# What is the difference between x RadToDeg cos x div and COSC?

\documentclass[border=10pt,pstricks]{standalone}
\usepackage{amsmath,pst-func}
\begin{document}
\pstVerb{
/SINC { dup 0 eq { pop 1 } { dup SIN exch div } ifelse } bind def %% in pst-math.pro
/COSC { dup 0 eq { pop 1 } { dup COS exch div } ifelse } bind def %% based on \SINC
}
\psset{xunit=.5,yunit=2}
\begin{pspicture}(-15,-2)(15,2)
\uput[0](1,1){$y=\dfrac{cos(x)}{x}$}
\end{pspicture}

\begin{pspicture}(-15,-2)(15,2)
\psplot[plotpoints=500]{-15}{15}{x COSC}
\uput[0](1,1){$y=\dfrac{cos(x)}{x}$}
\end{pspicture}
\end{document}


Question:

What is the difference between x RadToDeg cos x div and COSC ; Div and div?

The definition of COSC states dup COS exch div. Looking at the PostScript Stack Commands Reference (http://www.ugrad.math.ubc.ca/Flat/stack-ref.html) this means:

1. add a duplicate copy of the top object of the stack to the stack

2. COS

3. exchange the position of the top two elements on the stack

4. divide

In pst-math the COS function is defined as cosine on radians. From the manual on page 4:

pst-math introduces natural trigonometric PostScript operators COS, SIN and TAN defined by

cos: ℝ → [−1,1], x → cos(x)

So x COSC becomes:

x dup COS exch div

x x COS exch div

x COS x div

x radian_cos x div,

i.e., x RadToDeg cos x div.

• Oh, I haven't seen, can you answer the second problem? It is Div and div . – user173875 Jun 24 at 11:34
• @TrongVuong your code didn't contain DIV or Div, so I wasn't sure what you meant by that question. But you can see the answer given by Red-Cloud below. – Marijn Jun 24 at 11:53

3 4 div is valid, but 3 0 div throws an error. With 3 0 DIV it is valid but returns simply 3. That is the difference between div and DIV

In order to understand what DIV and COSC do behind the scene, it will be better if you can recreate them only with pst-plot as follows.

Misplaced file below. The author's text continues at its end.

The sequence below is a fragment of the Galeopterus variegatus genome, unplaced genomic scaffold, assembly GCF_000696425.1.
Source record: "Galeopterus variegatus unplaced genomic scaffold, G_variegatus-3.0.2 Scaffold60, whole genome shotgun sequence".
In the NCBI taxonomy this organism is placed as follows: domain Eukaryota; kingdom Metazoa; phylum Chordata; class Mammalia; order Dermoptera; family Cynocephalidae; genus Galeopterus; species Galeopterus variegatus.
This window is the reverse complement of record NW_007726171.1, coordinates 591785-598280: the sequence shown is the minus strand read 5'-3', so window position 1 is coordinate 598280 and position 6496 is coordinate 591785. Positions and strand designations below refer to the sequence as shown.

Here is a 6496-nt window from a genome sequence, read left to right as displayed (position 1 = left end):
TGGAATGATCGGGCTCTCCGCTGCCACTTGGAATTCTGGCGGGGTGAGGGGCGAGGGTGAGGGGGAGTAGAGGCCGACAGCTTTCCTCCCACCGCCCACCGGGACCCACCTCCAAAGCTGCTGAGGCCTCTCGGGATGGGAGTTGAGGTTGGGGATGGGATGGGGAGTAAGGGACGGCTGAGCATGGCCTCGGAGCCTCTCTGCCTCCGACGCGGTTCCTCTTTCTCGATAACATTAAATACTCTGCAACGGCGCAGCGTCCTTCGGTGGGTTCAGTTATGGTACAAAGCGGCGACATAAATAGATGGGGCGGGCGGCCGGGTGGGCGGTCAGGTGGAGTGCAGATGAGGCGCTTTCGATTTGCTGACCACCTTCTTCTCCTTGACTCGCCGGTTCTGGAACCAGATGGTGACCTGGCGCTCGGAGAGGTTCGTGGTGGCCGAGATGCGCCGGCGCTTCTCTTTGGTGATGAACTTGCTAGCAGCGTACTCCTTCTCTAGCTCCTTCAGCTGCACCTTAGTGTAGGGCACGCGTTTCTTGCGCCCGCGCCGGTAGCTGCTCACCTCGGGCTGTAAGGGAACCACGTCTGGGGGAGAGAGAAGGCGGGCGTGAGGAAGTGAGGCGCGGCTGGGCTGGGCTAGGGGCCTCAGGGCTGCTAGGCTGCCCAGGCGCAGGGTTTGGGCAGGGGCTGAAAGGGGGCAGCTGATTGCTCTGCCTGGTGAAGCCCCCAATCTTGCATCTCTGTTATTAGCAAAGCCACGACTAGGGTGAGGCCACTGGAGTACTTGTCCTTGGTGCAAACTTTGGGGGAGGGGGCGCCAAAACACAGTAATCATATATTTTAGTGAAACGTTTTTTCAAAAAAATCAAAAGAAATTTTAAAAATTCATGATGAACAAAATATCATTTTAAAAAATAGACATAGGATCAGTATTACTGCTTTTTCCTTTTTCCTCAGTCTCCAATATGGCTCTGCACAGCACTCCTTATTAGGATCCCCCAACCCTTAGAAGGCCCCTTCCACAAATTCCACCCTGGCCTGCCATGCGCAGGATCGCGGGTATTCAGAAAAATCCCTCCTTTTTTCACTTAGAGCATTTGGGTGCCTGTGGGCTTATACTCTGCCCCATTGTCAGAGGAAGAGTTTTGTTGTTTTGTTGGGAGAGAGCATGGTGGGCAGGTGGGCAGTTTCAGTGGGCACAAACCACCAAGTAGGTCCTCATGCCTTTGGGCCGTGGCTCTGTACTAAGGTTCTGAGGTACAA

\documentclass[border=10pt,pstricks]{standalone}
\usepackage{pst-plot}
\pstVerb{
/DIV {dup 0 eq {pop 1}{} ifelse div} bind def
/COSC {dup RadtoDeg cos exch DIV} bind def
}
\psset{xunit=.5,yunit=2}
\begin{document}
\begin{pspicture}(-15,-5)(15,5)
\psplot[plotpoints=500]{-15}{15}{x COSC}
\end{pspicture}
\end{document}


Notes:

• DIV is just an operator that takes two operands x and y and returns x/y if y is not 0. Otherwise, it returns x/1=x.

Let's trace it step by step for non zero y.

x y DIV
x y dup 0 eq {pop 1}{} ifelse div
x y y 0 eq {pop 1}{} ifelse div


As y 0 eq return false then the continuation jumps to {} which is empty.

x y div


Let's trace it step by step for y=0.

x 0 DIV
x 0 dup 0 eq {pop 1}{} ifelse div
x 0 0 0 eq {pop 1}{} ifelse div


As 0 0 eq return true then the continuation jumps to {pop 1}.

x 0 pop 1 div


pop removes the top operand which is 0.

x 1 div
x

• COSC is also just an operator that takes one operand x (in radian) and return cos(x)/x for non zero x and returns cos(x) for x=0.

x  COSC
x  dup RadtoDeg cos exch DIV
x  x RadtoDeg cos exch DIV
x  x_deg cos exch DIV
x  cos(x_deg) exch DIV
cos(x_deg) x DIV


Final result is cos(x_deg)/x for non zero x but cos(x_deg) for x=0`.